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Embrace Your Body

Embrace Your Body

Queen, who lives with Bethlem myopathy

When it comes to body positivity, perspective matters. These advocates are changing how the world sees them — and how they view themselves, too

When MDA National Ambassador Keisha Greaves was diagnosed with limb-girdle muscular dystrophy (LGMD) as a college student at Framingham State University, in Massachusetts, her lifelong confidence in her body plummeted.

Studying fashion design and merchandising made the situation especially tough. She was used to looking a certain way and following fashion trends that certainly didn't celebrate different kinds of bodies. At first, she didn't want to share what was happening — for example, she told people she was walking with a cane because of a sprained ankle. It wasn't until nearly four years after her diagnosis that she decided to acknowledge her condition publicly.

"I wrote my first blog about having muscular dystrophy and how it felt to be in my body," recalls Keisha, who lives in Cambridge. "That's when I realized I didn't have to leave fashion design; I could put it to use."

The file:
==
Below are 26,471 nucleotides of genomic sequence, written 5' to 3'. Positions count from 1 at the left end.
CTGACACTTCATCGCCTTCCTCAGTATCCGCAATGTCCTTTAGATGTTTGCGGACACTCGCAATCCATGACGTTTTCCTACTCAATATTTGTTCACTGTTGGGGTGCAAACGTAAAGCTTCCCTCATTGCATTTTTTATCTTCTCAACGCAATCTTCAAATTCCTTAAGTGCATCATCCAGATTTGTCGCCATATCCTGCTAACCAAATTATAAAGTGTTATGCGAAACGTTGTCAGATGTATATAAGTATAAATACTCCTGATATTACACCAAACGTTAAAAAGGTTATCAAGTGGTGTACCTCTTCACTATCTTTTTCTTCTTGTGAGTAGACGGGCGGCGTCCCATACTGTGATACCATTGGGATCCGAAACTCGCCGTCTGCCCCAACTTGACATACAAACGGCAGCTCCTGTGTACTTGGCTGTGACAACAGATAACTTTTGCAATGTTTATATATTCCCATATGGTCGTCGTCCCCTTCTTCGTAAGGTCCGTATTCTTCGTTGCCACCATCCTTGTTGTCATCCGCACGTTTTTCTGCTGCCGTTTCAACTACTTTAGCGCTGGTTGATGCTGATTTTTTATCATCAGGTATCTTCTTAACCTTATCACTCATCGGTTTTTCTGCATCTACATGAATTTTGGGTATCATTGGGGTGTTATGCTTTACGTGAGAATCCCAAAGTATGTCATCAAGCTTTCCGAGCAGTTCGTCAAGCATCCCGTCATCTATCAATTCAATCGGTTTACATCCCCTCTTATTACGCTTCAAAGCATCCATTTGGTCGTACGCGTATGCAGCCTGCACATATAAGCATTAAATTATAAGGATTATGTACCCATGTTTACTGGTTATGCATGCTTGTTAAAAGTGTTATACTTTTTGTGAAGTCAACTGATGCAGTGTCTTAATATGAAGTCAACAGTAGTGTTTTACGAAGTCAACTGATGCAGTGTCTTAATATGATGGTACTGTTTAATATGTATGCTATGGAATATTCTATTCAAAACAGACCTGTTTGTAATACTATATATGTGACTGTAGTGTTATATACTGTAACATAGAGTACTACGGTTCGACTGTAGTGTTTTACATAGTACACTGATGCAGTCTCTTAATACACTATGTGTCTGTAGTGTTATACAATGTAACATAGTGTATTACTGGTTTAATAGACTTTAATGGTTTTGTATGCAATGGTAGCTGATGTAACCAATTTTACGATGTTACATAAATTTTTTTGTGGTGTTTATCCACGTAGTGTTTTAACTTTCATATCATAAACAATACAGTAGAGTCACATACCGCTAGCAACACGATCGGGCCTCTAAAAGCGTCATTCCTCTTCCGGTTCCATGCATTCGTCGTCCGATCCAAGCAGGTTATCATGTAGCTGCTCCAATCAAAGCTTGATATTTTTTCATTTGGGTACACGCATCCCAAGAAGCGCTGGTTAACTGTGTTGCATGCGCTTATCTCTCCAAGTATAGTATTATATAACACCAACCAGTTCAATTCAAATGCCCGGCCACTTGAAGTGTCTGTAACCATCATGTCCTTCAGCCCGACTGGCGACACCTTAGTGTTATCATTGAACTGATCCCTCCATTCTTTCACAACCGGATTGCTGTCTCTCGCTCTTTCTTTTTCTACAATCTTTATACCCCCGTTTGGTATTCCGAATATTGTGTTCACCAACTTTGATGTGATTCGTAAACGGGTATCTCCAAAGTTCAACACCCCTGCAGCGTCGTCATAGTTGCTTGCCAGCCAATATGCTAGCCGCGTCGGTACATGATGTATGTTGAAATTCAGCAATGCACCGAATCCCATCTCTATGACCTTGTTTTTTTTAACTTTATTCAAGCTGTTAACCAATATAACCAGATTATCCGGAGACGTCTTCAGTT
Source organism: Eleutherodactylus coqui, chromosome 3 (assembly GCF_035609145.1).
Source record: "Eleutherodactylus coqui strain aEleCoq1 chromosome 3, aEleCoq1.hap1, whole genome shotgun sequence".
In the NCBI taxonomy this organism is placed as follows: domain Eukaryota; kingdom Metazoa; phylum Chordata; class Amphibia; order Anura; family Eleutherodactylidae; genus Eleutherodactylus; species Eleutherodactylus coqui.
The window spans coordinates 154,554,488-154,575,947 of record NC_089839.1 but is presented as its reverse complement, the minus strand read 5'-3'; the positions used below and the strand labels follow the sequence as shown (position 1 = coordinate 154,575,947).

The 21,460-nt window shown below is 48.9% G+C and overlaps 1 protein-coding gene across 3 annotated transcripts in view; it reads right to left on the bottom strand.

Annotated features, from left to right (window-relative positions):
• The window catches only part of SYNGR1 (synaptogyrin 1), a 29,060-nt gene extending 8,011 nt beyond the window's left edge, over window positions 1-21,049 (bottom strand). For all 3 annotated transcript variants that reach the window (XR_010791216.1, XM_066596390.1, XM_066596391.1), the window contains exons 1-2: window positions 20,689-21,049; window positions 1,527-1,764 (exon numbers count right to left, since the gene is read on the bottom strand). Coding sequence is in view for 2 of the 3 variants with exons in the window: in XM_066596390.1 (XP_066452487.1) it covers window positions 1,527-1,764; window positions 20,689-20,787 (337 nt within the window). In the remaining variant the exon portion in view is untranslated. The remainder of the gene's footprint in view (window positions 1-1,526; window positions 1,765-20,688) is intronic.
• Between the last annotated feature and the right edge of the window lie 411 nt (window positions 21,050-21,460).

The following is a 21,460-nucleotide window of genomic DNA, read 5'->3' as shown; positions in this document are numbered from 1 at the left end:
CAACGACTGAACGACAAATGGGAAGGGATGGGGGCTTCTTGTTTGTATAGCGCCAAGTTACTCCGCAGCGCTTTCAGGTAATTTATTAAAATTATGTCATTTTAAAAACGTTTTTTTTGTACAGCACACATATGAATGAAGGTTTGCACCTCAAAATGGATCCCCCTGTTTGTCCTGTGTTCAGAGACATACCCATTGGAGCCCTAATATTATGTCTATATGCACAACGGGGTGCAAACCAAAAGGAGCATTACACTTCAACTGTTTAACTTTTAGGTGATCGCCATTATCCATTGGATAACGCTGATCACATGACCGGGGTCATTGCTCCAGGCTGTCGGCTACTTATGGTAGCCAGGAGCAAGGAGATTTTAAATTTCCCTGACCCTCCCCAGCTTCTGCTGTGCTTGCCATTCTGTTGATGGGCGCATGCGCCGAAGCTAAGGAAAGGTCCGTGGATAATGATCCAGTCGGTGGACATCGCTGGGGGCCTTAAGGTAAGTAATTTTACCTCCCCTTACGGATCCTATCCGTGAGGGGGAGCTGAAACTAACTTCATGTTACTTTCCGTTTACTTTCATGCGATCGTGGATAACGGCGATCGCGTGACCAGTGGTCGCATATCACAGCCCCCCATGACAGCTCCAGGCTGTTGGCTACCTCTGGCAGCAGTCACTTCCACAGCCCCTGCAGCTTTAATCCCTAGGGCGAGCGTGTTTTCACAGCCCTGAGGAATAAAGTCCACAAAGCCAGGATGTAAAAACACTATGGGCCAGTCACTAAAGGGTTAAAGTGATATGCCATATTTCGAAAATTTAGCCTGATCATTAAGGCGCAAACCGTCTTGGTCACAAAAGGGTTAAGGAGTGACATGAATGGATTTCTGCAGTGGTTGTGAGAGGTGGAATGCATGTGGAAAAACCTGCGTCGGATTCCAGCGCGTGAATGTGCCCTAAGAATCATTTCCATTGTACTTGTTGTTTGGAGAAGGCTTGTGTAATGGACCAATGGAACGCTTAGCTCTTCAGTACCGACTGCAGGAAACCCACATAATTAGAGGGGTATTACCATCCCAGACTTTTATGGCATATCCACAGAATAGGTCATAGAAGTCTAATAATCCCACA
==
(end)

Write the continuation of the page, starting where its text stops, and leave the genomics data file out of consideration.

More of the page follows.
Keisha Greaves
Keisha Greaves

In developing her own clothing company, Girls Chronically Rock — the name is a nod toward meeting the challenges of living with chronic illness — Keisha came to embrace the body she has, not the one she left behind. She focuses on making clothing that helps people feel positive and empowered.

It hit home just how much power Keisha's attitude has when she received a message from an Instagram follower who said she had contemplated taking her own life. Seeing Keisha's passion for embracing her body and helping others do the same, however, helped her leave those thoughts behind.

"I understand, because there are times I'm not in the best headspace," Keisha says. "I cried when I read that, because how many people feel defeated by what's happening in their bodies? Getting to a positive place isn't easy. But it's worth it."

Defining body positivity

What does "body positivity" mean? There's no standard definition, which means the phrase can feel negative to some and uplifting to others.